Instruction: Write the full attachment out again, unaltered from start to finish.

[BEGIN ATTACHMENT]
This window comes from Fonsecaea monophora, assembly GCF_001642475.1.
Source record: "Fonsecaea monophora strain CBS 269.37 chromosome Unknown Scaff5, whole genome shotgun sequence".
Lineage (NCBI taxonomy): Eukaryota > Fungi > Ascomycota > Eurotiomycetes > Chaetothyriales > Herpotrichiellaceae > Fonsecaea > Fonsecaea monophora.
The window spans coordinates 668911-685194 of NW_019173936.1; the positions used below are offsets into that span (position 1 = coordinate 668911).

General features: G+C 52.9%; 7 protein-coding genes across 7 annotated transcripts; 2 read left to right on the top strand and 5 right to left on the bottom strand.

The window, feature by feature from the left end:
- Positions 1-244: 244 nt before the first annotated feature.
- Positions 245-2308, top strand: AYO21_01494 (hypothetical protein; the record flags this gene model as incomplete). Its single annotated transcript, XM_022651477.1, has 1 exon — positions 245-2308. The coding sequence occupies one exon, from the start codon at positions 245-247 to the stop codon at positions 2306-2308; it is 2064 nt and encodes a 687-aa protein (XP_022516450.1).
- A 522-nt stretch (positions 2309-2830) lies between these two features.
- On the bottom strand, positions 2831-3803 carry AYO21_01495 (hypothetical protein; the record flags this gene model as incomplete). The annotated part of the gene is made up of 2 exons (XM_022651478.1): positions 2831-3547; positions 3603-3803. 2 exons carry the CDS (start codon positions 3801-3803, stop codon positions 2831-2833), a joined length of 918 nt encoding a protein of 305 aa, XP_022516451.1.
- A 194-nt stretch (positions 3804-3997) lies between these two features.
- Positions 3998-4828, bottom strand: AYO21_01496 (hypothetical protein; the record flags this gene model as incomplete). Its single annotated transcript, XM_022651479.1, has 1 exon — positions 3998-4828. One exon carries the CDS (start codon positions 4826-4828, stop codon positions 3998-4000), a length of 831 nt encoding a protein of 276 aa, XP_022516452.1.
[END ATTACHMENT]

This window comes from Fonsecaea monophora, assembly GCF_001642475.1.
Source record: "Fonsecaea monophora strain CBS 269.37 chromosome Unknown Scaff5, whole genome shotgun sequence".
Lineage (NCBI taxonomy): Eukaryota > Fungi > Ascomycota > Eurotiomycetes > Chaetothyriales > Herpotrichiellaceae > Fonsecaea > Fonsecaea monophora.
The window spans coordinates 668911-685194 of NW_019173936.1; the positions used below are offsets into that span (position 1 = coordinate 668911).

General features: G+C 52.9%; 7 protein-coding genes across 7 annotated transcripts; 2 read left to right on the top strand and 5 right to left on the bottom strand.

The window, feature by feature from the left end:
- Positions 1-244: 244 nt before the first annotated feature.
- Positions 245-2308, top strand: AYO21_01494 (hypothetical protein; the record flags this gene model as incomplete). Its single annotated transcript, XM_022651477.1, has 1 exon — positions 245-2308. The coding sequence occupies one exon, from the start codon at positions 245-247 to the stop codon at positions 2306-2308; it is 2064 nt and encodes a 687-aa protein (XP_022516450.1).
- A 522-nt stretch (positions 2309-2830) lies between these two features.
- On the bottom strand, positions 2831-3803 carry AYO21_01495 (hypothetical protein; the record flags this gene model as incomplete). The annotated part of the gene is made up of 2 exons (XM_022651478.1): positions 2831-3547; positions 3603-3803. 2 exons carry the CDS (start codon positions 3801-3803, stop codon positions 2831-2833), a joined length of 918 nt encoding a protein of 305 aa, XP_022516451.1.
- A 194-nt stretch (positions 3804-3997) lies between these two features.
- Positions 3998-4828, bottom strand: AYO21_01496 (hypothetical protein; the record flags this gene model as incomplete). Its single annotated transcript, XM_022651479.1, has 1 exon — positions 3998-4828. One exon carries the CDS (start codon positions 4826-4828, stop codon positions 3998-4000), a length of 831 nt encoding a protein of 276 aa, XP_022516452.1.